Friday, October 26, 2012

Handy Book of Top-Down Sweaters -- Modified-Drop Shoulder Style

The Knitter's Handy Book of Top-Down Sweaters has been out for a few months now and I continue to get questions about how to get the chapter that was cut from the print version (page restrictions, don't you know) but included in the eBook (no page restrictions). The chapter in question addresses modified-drop shoulder silhouettes, which, we agreed, is a style that most knitters might prefer to knit from the bottom up.
Still, the chapter includes instructions for 15 sizes at 5 different gauges, or 75 more sweaters (not counting cardigan and neckline variations). Plus, and perhaps more importantly, the chapter includes three additional patterns--two by me and one by Kristen TenDyke. And both of my designs were photographed on men to demonstrate that all of the instructions include men's sizes.
Here's the Unisex Zip (worked with Briar Rose Fibers Legend at a gauge of 6 stitches/inch):

Here's the Weekend Retreat (worked with my very own handspun at a gauge of 4.75 stitches/inch):

And here's Kristen TenDyke's Basket Case Cardigan (worked with O-Wool Balance at a gauge of 5 stitches/inch:
At present, you can only get these patterns and the modified-drop shoulder chapter if you purchase the downloadable eBook. But that seems excessive if you've already purchased the print copy and all you want is the missing chapter. I've been asking Interweave to make this chapter available as a single download for those who don't want to buy the complete book a second time. If you agree, it might help if you contact Interweave's customer service to let them know.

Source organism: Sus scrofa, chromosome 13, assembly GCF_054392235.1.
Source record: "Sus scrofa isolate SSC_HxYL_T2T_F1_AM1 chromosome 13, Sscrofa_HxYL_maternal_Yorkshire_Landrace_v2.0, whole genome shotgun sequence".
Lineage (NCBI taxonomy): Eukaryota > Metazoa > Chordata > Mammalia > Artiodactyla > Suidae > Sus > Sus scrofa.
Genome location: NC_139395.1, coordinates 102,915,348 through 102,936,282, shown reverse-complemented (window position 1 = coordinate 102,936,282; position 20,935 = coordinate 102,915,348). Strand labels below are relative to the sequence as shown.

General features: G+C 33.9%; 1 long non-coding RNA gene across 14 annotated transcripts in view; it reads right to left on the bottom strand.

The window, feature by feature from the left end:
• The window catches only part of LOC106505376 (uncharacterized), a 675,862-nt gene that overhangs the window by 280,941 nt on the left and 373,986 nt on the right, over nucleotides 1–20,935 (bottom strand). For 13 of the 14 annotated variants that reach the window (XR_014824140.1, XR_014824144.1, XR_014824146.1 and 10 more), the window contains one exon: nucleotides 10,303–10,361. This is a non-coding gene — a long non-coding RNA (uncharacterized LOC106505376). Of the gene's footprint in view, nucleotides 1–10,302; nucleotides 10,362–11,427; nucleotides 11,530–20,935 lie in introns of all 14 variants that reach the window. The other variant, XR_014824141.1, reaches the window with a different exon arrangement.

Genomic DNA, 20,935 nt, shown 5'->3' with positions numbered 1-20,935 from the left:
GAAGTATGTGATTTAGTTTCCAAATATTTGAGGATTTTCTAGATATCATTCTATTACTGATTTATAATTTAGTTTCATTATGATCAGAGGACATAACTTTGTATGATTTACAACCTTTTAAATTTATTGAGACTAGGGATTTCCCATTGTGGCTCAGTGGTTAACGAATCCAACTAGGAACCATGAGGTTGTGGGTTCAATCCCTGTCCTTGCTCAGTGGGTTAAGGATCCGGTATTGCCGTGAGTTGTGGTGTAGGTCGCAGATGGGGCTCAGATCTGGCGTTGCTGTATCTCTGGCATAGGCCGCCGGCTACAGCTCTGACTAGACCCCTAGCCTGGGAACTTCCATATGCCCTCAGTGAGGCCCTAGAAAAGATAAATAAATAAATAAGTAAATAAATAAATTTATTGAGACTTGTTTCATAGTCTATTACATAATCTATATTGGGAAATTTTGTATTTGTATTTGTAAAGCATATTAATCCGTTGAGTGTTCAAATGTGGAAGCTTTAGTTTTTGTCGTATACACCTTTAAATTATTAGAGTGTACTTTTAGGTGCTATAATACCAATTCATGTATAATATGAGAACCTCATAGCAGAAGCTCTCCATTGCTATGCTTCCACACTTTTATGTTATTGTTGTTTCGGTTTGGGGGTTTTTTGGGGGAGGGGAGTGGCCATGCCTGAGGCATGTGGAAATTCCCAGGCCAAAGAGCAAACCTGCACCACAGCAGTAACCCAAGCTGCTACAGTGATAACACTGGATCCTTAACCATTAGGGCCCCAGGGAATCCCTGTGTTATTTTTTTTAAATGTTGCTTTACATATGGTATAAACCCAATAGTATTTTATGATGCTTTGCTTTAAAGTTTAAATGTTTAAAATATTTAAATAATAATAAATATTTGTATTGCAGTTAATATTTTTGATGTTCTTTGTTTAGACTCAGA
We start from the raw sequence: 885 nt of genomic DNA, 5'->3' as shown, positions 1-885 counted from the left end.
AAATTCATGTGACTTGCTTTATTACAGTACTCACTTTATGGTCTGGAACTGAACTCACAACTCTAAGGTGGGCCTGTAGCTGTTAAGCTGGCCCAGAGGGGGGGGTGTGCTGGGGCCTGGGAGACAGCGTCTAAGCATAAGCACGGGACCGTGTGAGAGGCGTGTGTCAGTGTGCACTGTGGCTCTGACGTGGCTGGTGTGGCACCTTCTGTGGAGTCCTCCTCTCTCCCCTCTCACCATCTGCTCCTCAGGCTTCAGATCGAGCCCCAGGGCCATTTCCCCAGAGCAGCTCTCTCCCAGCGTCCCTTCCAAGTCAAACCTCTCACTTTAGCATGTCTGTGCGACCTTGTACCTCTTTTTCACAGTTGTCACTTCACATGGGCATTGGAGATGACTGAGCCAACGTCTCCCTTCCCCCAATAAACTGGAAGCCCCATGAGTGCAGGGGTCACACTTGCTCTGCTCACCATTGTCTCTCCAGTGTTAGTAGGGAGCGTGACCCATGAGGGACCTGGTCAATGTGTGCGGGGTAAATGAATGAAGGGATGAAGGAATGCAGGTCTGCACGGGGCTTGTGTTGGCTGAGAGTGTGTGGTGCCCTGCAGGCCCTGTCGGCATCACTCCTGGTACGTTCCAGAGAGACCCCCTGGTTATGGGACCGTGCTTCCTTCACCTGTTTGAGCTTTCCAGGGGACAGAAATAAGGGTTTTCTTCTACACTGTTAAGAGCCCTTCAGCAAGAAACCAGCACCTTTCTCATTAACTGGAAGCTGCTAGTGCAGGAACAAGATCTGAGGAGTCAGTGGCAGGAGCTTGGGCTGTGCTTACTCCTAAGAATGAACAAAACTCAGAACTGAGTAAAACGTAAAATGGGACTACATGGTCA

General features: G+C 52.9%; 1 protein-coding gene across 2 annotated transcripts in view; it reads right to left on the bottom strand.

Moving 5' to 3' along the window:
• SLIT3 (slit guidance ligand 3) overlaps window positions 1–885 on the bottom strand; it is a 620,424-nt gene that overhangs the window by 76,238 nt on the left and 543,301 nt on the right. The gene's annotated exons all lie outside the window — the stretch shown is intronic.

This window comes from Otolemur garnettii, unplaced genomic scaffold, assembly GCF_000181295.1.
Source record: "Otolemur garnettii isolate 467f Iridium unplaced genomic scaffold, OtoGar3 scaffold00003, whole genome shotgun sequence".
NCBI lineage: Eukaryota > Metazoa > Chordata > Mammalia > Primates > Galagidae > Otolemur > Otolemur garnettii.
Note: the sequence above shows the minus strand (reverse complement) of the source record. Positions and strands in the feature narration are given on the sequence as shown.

Monday, October 22, 2012

Counting Rows

Whenever I teach a class, I can be fairly certain that I will come out learning something myself. This has never been truer than my recent sock class at Wild Purls in Billings, Montana. I was explaining how to count slipped edge stitches along the selvedges of a heel flap when Joyce Fletcher mentioned the method she developed out of desperation.
Unable to convince herself that she could tell the difference between slipped and knitted stitches, Joyce turned to the wrong side of the flap (shown here on a completed sock) hoping that the slipped stitches would be more visible than on the right side. On first inspection, they're not.
But Joyce took a spare needle and poked around to find that it was pretty easy to slip the needle under the horizontal strand associated with each slipped stitch.
Joyce stumbled on a foolproof method that had the rest of us in awe. There are 8 rows of slipped stitches in the heel flap in this example and I can assure you that they are much easier to count from this perspective. I hope you can make use of Joyce's trick next time you have to count rows of slipped stitches.

Saturday, October 20, 2012

The Knitter's Curiosity Cabinet

I don't normally review books or products on my blog, but today I'm making an exception.